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News

Findings may lead to more effective regulations for protecting public health

DOE/Brookhaven National Laboratory : 27 May, 2007  (Technical Article)
Using data from one of the most comprehensive U.S. air pollution studies ever conducted, scientists at the U.S. Department of Energy
Specific efforts to control these industrial emissions of VOCs might be necessary to control Houston’s ozone problem, say the authors, whose findings will appear in an upcoming issue of Geophysical Research Letters.

“A clear understanding of the complex causes of ozone pollution will help to identify cost-effective ways to control smog and protect public health,” said atmospheric chemist Larry Kleinman, one of the lead Brookhaven researchers on the study.

Traditional efforts to control ozone have focused on limiting emissions of precursor chemicals such nitrogen oxides and/or volatile organic compounds, which are emitted from automobiles, power plants, and other industrial sources and form ozone when they react with sunlight in Earth’s atmosphere. But despite improvements in air quality due to more stringent emission standards, many areas still exceed ozone standards.

Ninety two air-sampling flights were conducted in the five-city study. On 13 flights, ozone concentration exceeded the 120 parts per billion federal standard set by the Environmental Protection Agency to protect human health. Nine of those flights were in Houston. These results agree with data collected by the EPA at ground level. Over the past five years, 15 of the highest 25 ozone concentrations recorded in all of the U.S. were in the Houston-Galveston area.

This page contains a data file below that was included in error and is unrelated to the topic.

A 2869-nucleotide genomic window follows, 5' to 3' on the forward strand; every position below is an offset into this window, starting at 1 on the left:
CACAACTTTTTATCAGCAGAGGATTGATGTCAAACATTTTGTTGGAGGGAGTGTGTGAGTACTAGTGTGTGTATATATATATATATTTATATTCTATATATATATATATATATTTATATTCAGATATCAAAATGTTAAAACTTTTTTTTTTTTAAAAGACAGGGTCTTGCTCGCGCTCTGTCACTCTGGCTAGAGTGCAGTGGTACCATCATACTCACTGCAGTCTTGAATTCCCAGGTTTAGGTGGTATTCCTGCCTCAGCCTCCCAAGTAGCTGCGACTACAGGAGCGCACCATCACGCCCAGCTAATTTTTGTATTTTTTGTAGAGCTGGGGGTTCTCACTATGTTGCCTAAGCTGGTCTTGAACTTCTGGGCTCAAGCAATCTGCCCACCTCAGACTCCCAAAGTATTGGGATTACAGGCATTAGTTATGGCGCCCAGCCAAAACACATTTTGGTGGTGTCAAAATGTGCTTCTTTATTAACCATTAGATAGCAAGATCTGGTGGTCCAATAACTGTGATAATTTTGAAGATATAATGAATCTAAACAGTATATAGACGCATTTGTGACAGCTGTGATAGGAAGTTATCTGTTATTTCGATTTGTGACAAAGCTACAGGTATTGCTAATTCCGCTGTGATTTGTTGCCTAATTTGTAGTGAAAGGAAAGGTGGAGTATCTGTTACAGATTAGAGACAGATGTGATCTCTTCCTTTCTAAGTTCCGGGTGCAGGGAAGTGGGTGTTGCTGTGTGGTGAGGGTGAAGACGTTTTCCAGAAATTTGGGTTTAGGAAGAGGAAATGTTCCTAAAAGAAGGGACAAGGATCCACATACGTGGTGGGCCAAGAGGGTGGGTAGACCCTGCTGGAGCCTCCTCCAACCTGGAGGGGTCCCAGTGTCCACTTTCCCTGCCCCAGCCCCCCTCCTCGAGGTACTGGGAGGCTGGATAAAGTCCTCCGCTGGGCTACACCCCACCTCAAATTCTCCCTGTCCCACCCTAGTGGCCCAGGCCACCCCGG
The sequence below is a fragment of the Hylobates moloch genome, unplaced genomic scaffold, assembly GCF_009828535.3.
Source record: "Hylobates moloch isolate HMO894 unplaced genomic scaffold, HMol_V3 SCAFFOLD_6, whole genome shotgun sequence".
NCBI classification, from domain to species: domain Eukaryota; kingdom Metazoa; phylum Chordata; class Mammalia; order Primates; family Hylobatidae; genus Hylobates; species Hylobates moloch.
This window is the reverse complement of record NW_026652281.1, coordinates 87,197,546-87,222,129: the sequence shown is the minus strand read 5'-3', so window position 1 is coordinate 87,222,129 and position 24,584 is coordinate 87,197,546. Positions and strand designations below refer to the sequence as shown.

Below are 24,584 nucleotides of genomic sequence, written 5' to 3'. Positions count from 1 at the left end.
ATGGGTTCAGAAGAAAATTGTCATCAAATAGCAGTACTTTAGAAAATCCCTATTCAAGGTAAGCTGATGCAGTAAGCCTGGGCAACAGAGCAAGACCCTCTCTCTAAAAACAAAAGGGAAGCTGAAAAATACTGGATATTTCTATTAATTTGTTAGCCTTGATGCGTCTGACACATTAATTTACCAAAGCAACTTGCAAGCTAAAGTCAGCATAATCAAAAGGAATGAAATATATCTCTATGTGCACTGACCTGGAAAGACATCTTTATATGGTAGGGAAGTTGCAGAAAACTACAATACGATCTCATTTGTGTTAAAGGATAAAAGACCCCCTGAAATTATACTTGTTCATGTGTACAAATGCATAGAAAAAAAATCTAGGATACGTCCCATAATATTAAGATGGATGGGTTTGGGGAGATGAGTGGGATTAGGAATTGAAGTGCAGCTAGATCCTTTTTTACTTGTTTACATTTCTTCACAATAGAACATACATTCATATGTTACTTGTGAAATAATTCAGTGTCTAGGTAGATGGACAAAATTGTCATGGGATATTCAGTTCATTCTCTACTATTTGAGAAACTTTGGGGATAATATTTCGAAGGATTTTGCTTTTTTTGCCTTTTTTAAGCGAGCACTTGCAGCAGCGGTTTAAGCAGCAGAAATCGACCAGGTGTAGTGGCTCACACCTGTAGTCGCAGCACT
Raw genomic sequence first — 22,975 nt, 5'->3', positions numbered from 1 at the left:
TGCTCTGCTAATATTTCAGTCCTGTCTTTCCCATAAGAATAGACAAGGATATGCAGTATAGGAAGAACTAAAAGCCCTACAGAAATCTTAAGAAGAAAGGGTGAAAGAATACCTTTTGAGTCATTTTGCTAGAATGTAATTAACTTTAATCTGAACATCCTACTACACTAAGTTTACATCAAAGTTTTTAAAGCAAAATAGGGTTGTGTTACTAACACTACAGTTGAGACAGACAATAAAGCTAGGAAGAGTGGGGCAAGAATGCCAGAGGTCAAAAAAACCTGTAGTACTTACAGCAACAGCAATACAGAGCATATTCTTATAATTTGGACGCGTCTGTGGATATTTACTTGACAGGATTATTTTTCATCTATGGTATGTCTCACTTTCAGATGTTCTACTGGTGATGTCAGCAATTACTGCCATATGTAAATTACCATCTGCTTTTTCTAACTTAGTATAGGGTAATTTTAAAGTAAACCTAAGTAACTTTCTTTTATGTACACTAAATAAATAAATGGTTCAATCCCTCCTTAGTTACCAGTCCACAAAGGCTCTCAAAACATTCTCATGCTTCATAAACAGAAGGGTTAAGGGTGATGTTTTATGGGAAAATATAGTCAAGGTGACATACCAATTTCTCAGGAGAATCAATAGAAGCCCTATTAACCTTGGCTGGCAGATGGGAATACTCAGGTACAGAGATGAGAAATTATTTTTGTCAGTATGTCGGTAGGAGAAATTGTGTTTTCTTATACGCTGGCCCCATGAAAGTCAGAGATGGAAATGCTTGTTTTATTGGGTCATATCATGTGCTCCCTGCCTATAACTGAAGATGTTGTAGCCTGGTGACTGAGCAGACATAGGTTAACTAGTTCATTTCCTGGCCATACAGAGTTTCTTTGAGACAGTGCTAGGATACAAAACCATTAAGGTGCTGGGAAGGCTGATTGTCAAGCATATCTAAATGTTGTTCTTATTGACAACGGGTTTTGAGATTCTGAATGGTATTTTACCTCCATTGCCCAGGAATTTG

“We found that most of Houston resembles other urban areas in its concentration of ozone precursors and ozone production rates,” said Daum. “The industrial Houston Ship Channel region, however, the location of one of the largest petrochemical complexes in the world, has a distinctive chemistry,” he said. There, very high concentrations of VOCs not seen in the other cities, nor in the other parts of Houston, specifically ethene, propene, and butanes, lead to excessive production of ozone.

“Calculations based on the aircraft measurements show that the ozone production rate in the Houston Ship Channel region can be as much as five times higher than occurs in the other four cities or in nonindustrial parts of Houston,” said Kleinman. “This extra kick in the photochemistry is a direct result of the high concentrations of VOCs emitted by industrial facilities.”

This work was funded by the U.S. Department of Energy, which supports basic research in a variety of scientific fields; the U.S. Environmental Protection Agency; and the Texas Natural Resource Conservation Commission.
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